idiopathic femoral anteversion
  80. what is this condition? can we fix it?
    • idiopathic femoral anteversion
    • no because this is bone malformation
  81. what special test can be used to identify idiopathic femoral anteversion
    Craigs test
  82. what is legg-Calves-Perthes disease?
    • avascular necrosis of the femoral head
    • interruption of blood supply to the femoral headresults in collapse, fragmentation of the hip joint
  83. what is the age range for legg-Calves-Perthes disease
    4 – 10 years
  84. is legg-Calves-Perthes disease more common in males or females? What is the ratio
    • males
    • 4:1
    • bilateral in 25%
  85. how does legg-Calves-Perthes disease present
    • presents with hip pain or a limp. 30% of cases the pain may initially be referred to the thigh or knee
    • decreased hip internal rotation
  86. true or false – 25% of untreated cases of legg-Calves-Perthes disease will result in serious the formation of the hip joint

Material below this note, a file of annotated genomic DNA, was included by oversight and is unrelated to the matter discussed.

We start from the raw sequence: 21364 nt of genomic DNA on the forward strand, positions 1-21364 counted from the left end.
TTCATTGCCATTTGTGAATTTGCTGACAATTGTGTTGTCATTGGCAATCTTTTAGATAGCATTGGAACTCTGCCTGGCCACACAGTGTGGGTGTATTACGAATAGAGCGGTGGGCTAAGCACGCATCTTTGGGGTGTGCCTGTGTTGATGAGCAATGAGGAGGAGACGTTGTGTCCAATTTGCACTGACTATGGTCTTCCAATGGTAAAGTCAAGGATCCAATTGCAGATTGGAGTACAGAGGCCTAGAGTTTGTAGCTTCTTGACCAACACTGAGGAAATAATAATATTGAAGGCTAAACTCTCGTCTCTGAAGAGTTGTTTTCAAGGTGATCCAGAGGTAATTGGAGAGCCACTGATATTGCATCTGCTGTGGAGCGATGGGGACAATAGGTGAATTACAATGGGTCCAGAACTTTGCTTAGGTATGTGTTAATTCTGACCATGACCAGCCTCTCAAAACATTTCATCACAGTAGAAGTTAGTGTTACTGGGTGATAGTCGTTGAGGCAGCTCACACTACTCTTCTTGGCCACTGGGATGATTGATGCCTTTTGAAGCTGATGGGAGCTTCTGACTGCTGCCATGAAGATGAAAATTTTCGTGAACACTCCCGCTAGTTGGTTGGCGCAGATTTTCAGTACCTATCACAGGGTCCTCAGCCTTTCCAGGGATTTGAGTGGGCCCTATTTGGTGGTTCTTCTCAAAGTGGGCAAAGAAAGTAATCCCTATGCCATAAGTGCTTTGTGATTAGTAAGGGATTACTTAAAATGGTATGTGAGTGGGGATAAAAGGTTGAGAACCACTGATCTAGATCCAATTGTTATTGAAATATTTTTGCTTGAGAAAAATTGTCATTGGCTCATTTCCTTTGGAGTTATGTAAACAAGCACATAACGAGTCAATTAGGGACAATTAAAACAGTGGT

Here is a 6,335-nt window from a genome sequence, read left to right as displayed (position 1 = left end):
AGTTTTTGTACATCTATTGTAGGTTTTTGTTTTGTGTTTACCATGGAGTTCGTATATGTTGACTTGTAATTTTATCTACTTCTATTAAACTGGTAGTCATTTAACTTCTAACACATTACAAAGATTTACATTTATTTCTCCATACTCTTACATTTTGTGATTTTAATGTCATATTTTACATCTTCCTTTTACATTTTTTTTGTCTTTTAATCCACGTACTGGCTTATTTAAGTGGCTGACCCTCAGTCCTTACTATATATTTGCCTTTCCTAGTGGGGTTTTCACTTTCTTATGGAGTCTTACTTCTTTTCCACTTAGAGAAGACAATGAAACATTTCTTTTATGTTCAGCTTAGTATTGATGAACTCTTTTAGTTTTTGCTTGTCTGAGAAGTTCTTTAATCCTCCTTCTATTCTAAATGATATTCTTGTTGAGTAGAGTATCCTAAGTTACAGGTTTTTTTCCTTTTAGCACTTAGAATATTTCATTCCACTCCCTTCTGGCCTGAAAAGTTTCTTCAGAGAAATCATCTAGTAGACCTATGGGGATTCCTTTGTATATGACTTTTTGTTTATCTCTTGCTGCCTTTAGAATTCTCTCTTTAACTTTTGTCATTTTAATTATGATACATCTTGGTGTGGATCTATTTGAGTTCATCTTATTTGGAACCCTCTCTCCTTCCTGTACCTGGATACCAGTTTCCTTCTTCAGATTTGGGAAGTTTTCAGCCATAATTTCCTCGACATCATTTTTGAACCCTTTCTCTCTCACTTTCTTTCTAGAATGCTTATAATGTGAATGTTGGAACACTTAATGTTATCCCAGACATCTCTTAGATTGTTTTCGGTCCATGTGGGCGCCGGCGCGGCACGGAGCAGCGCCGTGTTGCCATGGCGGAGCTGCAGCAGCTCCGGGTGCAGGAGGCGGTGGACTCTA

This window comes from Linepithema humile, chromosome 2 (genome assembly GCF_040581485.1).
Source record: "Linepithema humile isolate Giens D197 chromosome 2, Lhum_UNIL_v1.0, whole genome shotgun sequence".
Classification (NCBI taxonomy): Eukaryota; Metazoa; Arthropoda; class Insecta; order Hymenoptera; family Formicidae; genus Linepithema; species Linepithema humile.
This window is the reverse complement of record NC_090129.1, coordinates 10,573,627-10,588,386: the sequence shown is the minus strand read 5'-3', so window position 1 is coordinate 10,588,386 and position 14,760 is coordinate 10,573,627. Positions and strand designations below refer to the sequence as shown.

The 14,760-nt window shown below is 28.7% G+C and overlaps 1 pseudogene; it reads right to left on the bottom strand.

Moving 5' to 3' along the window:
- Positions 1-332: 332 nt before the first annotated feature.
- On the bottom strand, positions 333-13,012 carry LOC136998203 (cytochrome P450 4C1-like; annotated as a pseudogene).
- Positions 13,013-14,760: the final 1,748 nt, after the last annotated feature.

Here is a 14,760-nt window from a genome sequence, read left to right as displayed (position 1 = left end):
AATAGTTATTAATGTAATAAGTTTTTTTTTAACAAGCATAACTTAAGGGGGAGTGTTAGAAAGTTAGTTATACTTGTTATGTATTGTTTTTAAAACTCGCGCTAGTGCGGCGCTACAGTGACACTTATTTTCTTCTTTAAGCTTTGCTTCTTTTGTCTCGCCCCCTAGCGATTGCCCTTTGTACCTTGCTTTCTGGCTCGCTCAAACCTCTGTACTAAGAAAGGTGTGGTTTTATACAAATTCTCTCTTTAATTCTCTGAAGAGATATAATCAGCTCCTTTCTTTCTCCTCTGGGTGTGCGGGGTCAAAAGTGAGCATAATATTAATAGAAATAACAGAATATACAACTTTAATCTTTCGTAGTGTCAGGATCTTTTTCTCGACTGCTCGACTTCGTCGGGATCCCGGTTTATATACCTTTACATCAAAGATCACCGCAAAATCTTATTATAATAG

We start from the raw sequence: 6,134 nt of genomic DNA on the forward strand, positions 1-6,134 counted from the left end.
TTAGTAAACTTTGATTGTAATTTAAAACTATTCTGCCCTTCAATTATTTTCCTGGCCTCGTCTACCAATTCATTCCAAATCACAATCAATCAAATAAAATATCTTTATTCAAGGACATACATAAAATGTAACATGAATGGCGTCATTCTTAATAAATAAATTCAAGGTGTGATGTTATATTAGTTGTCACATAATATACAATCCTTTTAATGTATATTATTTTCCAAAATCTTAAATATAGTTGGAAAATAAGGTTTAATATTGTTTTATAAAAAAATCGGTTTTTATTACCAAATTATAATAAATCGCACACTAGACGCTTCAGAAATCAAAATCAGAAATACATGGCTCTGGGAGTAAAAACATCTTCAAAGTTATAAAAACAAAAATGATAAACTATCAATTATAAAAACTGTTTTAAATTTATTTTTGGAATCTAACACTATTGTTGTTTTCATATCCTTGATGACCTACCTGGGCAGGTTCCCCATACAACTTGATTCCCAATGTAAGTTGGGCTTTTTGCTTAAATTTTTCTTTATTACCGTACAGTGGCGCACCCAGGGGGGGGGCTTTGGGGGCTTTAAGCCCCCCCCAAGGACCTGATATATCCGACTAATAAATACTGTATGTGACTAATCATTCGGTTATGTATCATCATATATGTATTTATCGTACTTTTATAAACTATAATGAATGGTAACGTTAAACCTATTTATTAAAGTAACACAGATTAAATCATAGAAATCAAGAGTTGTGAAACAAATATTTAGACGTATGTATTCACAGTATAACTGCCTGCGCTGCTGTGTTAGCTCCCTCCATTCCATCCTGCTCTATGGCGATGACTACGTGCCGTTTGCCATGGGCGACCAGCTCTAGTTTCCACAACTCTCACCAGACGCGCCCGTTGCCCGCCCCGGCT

87. can legg-Calves-Perthes disease result in early-onset of osteoarthritis in adulthood
  88. what is the progression oflegg calves perthes disease
    • necrosis
    • fragmentation
    • healing
    • remodeling
  89. the percentage of legg-calves-perthes disease have a negative outcome
  90. what percentage of legg-calves-perthes disease have a positive outcome
  91. true or false – patients with legg-calves-perthes disease are more likely to have osteoarthritis in the future
  92. what is a good prognosis for legg-calves-perthes disease
    • age less than six years at the onset of symptoms
    • less than 50% of had involvement
    • no stiffness or shortening on exam
  93. what is a bad prognosis for legg-calves-perthes disease
    • age more than seven years at the onset of symptoms
    • more than 50% of had involvement
    • significant stiffness or shortening on examination